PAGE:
Wednesday, October 01, 2008

Both Sides Have Rested In O.J. Simpson’s Trial

Las Vegas, NV—You can never guess what a jury will do. Jury’s logic is nearly always beyond predictions.

That Las Vegas Armed Robbery/Kidnapping case against footbal great, O.J. Simpson that should never have been filed in the first place will enter the phase of Jury Instructions and Closing Arguments. There may be a verdict as early as Friday.

The jury will be charged with sorting out the stories given by a wide assortment of thugs, thieves, liars and even a pimp, most have which have been given get out of jail free cards by prosecutors.

Watching televised trials cheats viewers of one very important insight to help predict the outcome. The faces, interaction and reaction to the accused and various witnesses with jury members provide loads of tell tale information.

Televised trials never show jury members unless they agree to give interviews when the trials are over and the verdicts have been returned.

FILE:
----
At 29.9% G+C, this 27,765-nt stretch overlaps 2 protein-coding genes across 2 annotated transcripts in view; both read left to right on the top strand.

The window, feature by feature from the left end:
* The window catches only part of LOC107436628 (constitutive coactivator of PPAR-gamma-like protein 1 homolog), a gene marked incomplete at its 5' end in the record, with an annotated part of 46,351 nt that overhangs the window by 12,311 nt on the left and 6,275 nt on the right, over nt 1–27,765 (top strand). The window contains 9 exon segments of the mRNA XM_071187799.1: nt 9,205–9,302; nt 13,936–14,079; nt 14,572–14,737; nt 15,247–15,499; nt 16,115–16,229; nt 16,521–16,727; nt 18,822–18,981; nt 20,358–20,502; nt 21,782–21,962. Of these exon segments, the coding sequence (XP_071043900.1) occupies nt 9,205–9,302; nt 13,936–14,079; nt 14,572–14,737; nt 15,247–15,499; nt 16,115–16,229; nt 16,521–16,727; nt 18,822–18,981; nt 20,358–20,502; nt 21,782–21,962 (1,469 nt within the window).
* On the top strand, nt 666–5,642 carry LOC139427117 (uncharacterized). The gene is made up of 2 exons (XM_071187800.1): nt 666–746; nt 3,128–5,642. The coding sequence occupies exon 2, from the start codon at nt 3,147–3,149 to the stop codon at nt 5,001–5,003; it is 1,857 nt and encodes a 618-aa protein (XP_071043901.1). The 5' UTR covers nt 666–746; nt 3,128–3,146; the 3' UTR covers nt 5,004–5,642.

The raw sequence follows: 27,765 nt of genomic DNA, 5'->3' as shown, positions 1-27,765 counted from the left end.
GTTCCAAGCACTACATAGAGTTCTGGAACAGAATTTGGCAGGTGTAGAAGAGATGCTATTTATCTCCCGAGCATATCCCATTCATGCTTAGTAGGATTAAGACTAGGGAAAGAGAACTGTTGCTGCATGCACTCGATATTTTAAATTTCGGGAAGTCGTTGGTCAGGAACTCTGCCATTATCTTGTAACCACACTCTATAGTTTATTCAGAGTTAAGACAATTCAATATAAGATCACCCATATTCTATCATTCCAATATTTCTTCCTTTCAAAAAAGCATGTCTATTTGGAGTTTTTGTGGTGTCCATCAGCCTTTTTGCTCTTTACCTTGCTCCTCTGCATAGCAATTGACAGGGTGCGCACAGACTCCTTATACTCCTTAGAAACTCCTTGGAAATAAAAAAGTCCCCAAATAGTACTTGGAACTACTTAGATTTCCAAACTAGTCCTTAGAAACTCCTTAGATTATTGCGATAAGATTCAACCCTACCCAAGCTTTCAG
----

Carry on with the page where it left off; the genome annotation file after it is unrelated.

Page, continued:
Even with the ability to observe the jury, their verdicts often still defy predictability. One statistic remains constant, over 80% of Americans who are forced to stand trial get convicted.

O.J. Simpson’s odds are not good despite ample reasonable doubt. The best I’d hope for is a hung jury and mistrial. I’m sure O.J. Simpson would agree with my assessment that being a criminal defendant sucks.


Anonymous said...

I get podcasts and the blog from,

The precept that the charges filed oj, should never have been filed, I contend.

Las Vegas cannot operate without strict conduct rules. Vegas is held to a high standard. Consider if this happened on a cruise liner.

Los Angeles,Las Vegas, Chicago, New York are are different from flyover country.

I like the information about CourtTV.

Above all, the rapid information is appreciated.

Anonymous said...

It has been said that there are going to be three bizarre twists in the oj trial. One, Riccio, yesterday afternoon, bursting into the media room and giving a speech to reporters about O.J.'s innocence. Two, Scotto's wife intimidating prosecution witnesses and being removed from the court room. Three, not determined, of course, the verdict and possible punishment.